Teacher Wellness—Strategies from Adam Sáenz

Communicator
February 2013, Volume 36, Issue 6

Teacher wellness is a crucial—but often overlooked—aspect of staff development. Discover psychologist and author Adam Sáenz's strategies for tackling several common wellness quandaries, including how to engage discouraged new teachers' well-being even on a crunched schedule.

 

Several young first-, second-, and third-year teachers work at Principal A’s school, and he’s noticed that they often get frustrated with the hardships of teaching. What might Principal A do to help motivate and engage these new educators—before they, potentially, leave the profession?

What I recommend to principals is to establish a team of two to four veteran teachers. When I say “veterans,” those aren’t necessarily the teachers who have been teaching for 30 years. It may be that teachers that have passed the five-year mark are the veteran teachers on a campus. Whoever those folks are, create a mentoring team with them, and have them sit down with the teachers who are at a fork in the road.

What I think is important is that any job can be a career, a vocation, or a calling. A calling really speaks to: this is why I’m on the planet, this is why I do what I do. Mentors can help these teachers cast a vision for their calling as an educator, and keep them mindful of those “calling moments” on the job. That can be the fuel to push new teachers through the slumps.

Also, you can help new teachers set boundaries. Remind them that even if they could work a 35 hour work day, there still wouldn’t be enough time to do everything they need to do.

Principal B has noticed that several of her teachers seem particularly apathetic and disengaged from the school community lately. What should her first steps be to remedy the situation?

Well, first, don’t ignore them. Schedule some time to sit down with each teacher to discuss the situation. The key is first to ask what you can do to support them. Ask, “What can I be doing to help? What kind of supports might you need?”

But, also, be directive. You can say something like, “You are entitled to your feelings about your work situation, but you are also responsible to express those feelings in a way that is healthy and respectful to your colleagues and the children in your class.  Apathy and disengagement are not healthy options.”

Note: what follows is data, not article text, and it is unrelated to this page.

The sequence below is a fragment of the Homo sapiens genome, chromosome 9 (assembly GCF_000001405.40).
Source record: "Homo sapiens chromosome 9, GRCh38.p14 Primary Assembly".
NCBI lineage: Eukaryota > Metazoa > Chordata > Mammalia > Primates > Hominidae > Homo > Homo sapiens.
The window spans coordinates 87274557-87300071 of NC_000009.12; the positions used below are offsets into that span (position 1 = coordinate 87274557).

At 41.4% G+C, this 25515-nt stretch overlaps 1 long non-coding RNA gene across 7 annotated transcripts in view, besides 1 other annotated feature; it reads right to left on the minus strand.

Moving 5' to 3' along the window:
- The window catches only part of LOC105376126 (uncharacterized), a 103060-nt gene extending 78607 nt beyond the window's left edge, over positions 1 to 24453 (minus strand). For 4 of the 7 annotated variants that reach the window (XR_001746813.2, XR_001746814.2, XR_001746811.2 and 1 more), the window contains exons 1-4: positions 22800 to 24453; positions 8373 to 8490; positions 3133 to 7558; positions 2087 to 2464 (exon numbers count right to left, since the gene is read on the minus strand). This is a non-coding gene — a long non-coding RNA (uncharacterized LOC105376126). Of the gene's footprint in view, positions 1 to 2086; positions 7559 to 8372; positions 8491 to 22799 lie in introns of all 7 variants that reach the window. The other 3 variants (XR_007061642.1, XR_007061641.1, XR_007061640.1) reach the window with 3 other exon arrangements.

From there, you can provide resources that you think may be helpful. Make sure to check back in to hold your teacher accountable for improvements in their attitude, and hold yourself accountable for supporting them.  

Despite some positive changes and lots of hard work on the part of the staff, Principal’s C’s school received a failing grade last year. He knows turning a school around takes time—but how can he make sure his teachers don’t lose hope?

What I’d suggest in this situation is that you incorporate an outside narrative. Bring in someone who has walked this path before and experienced a victory. This could be a principal or teacher from a neighboring school or district. They can walk through the process, and give your staff members hope that success is tangible. In your discussions with this person and with your staff, keep your own school’s vision alive and clear.

In talks with staff members, you can validate teachers’ feelings by giving them permission to feel hopeless, and empower them by offering practical strategies to adaptively express that emotion. Suggest that they, one, engage by connecting with an encouraging colleagues;  two, disengage to reflect on what they might do differently tomorrow, next week, next month, next semester and next year; and three, disengage to reflect on their calling as an educator and re-affirm the “why” of the vocation.

Principal D has had to cut several support staff positions, and she finds herself swamped with administrative duties. She doesn’t feel like she has as much time as she’d like to devote to staff development. What are some ways to support teachers’ well-being even when schedules—and funding—are crunched?

Pooling district-level resources can be a viable option in this scenario.  I have worked with elementary principals who have pooled their budgets to share training expenses.  For example, one campus might host a professional development event and invite another campus to join.  That's a great way to share costs and build professional rapport and community.  

If there’s no money (even shared) to bring in a speaker for professional development, search for professionals within your district. It can be easy to take for granted the expertise right under our noses.  If I were a principal, I would ask myself, “Which professional in my district has been through what I'm going through? How can they coach me in leading my staff? Which district-level employee can I invite to my campus to share their expertise?” 

—As told to Meredith Barnett, Associate Editor

 

For more ideas from Sáenz, hear him speak at the 2013 NAESP National Conference in Baltimore.


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